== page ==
Posted By GI Brides ~ 4th September 2014
Irene Maio grew up in southeast London, near the Old Kent Road, and during WW2 she worked at a printing company making information leaflets for the troops. She was evacuated from her home after a 1000lb bomb fell in the back yard – mercifully it didn’t explode, but the family were not allowed to return to the premises until after the war.
Irene and a friend of hers were in Hyde Park one day when they spotted a couple of GIs laughing at the people at Speaker’s Corner. The GIs had a bag of oranges and a bag of sweets with them – both rare treats during the days of rationing. One of the GIs, named Joseph, offered Irene the bag of oranges, while his companion gave her friend the sweets. They got chatting and before long Irene and Joseph were courting.
Her parents were initially a little suspicious as he came from an Italian-American family and Italy was an enemy country in the war, but once they met him they soon came around. Nonetheless, Irene’s father tried to put Joseph off marrying her, telling him she was a ‘spoiled brat’ who didn’t know how to cook. But it did nothing to dent his enthusiasm and before long they were married. Joseph proudly told all his friends that his wife was a spoilt brat!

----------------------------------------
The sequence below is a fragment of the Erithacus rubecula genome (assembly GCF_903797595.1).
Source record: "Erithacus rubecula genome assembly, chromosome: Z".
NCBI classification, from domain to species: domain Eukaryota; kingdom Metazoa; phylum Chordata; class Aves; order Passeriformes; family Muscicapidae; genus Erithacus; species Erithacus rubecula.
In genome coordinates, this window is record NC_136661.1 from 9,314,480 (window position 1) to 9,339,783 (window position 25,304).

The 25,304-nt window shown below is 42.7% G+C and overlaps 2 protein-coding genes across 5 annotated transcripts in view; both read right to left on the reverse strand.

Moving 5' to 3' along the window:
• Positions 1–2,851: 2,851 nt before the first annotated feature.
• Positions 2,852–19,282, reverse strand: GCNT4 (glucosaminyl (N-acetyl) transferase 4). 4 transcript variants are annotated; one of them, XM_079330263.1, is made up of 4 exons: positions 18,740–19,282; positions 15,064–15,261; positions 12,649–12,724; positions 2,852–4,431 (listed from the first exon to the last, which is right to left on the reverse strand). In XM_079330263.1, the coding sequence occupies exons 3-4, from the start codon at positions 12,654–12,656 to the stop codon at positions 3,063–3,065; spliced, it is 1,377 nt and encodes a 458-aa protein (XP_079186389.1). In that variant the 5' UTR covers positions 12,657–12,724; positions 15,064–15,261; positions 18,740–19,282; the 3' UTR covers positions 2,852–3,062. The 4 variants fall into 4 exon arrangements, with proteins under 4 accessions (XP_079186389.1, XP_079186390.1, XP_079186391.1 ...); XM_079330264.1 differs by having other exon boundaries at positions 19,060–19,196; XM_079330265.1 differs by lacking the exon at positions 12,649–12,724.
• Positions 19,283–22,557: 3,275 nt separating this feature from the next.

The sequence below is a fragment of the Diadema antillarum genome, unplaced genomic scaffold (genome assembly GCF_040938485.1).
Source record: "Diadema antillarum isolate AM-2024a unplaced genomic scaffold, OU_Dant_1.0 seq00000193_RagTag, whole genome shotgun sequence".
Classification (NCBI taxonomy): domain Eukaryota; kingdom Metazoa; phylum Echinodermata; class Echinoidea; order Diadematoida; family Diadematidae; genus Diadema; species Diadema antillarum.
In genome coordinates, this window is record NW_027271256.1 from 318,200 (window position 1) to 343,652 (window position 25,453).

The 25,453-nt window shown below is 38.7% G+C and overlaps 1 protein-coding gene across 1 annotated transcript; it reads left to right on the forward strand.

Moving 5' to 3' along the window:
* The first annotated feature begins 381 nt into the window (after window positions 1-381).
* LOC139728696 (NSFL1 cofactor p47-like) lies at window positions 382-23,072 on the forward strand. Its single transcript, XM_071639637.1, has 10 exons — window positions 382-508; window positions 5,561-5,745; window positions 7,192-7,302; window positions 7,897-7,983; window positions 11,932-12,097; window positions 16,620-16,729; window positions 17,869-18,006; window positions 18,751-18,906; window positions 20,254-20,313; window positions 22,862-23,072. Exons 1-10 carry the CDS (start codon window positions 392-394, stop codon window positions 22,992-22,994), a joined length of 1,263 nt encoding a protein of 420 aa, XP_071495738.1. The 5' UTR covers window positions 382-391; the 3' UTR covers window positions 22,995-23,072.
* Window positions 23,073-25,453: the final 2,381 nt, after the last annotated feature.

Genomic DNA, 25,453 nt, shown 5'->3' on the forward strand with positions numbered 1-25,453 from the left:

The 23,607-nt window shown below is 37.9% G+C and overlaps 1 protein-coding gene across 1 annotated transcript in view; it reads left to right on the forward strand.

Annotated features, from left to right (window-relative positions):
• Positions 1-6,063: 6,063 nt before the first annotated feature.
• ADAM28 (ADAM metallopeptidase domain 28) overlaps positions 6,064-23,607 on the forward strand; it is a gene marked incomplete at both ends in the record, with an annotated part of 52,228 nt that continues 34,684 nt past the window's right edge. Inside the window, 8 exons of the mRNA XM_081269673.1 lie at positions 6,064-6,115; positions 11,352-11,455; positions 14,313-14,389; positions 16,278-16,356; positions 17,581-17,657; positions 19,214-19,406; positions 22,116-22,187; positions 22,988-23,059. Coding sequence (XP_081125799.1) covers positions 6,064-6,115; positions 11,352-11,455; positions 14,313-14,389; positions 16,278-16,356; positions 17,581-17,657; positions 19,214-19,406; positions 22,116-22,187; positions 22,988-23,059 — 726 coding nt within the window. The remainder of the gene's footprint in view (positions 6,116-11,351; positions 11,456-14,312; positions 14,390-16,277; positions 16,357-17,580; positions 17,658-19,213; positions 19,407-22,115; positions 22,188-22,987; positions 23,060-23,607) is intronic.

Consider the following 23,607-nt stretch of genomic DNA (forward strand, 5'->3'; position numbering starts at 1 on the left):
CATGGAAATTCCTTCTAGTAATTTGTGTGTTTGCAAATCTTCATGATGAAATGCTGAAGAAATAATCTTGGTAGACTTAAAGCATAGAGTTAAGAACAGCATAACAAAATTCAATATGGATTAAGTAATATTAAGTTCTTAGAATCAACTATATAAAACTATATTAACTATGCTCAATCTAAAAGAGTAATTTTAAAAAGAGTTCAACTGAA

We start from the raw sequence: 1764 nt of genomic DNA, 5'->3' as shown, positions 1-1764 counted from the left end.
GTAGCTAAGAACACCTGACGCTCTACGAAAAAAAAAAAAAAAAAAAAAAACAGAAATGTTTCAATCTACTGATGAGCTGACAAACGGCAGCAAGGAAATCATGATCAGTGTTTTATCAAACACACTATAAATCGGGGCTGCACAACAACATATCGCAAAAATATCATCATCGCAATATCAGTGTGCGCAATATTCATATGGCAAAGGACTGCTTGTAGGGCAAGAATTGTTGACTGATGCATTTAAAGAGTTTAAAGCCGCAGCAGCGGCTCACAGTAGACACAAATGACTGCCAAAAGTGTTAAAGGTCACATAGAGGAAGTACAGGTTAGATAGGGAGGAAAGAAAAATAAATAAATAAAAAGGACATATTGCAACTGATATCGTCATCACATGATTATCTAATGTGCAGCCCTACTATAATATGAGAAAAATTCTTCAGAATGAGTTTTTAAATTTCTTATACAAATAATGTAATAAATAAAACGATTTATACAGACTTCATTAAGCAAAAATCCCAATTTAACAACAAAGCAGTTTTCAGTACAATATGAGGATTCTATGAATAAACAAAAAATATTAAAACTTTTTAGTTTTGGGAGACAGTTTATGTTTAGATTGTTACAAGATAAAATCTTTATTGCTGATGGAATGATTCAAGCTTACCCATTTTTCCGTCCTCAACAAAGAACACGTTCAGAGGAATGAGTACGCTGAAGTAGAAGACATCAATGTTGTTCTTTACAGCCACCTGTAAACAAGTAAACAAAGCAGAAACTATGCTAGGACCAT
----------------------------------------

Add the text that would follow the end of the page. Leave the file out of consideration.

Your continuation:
On the journey to America Irene suffered appalling seasickness. She stayed in her cabin the whole time, eating nothing but crackers and apples. When the boat neared New York and the other brides rushed up on deck to see the Statue of Liberty, she felt so ill she could muster no enthusiasm and didn’t bother going to look at it.
But once back on dry land things worked out well for her. After a brief period in New York staying with some of Joseph’s friends, they set off for Duluth, Minnesota, where she lives to this day.
Irene was an only child, and when she first came over to America her mother suffered a nervous breakdown – like many parents, she couldn’t bear losing her child to another country, at a time when transatlantic travel was simply out of reach for most families and even phone conversations were incredibly expensive. Later in life, however, after Irene’s father had died, her mother came over to America to live with Irene and Joseph. She arrived at the age of 75 and spent the last five years of her life in the United States.
Irene and Joseph had two children together, a son and a daughter. She was widowed a few years ago, after 63 happy years with her GI husband.
Irene spoke to Minnesota Public Radio about her experiences as a GI Bride – you can listen to the interview here.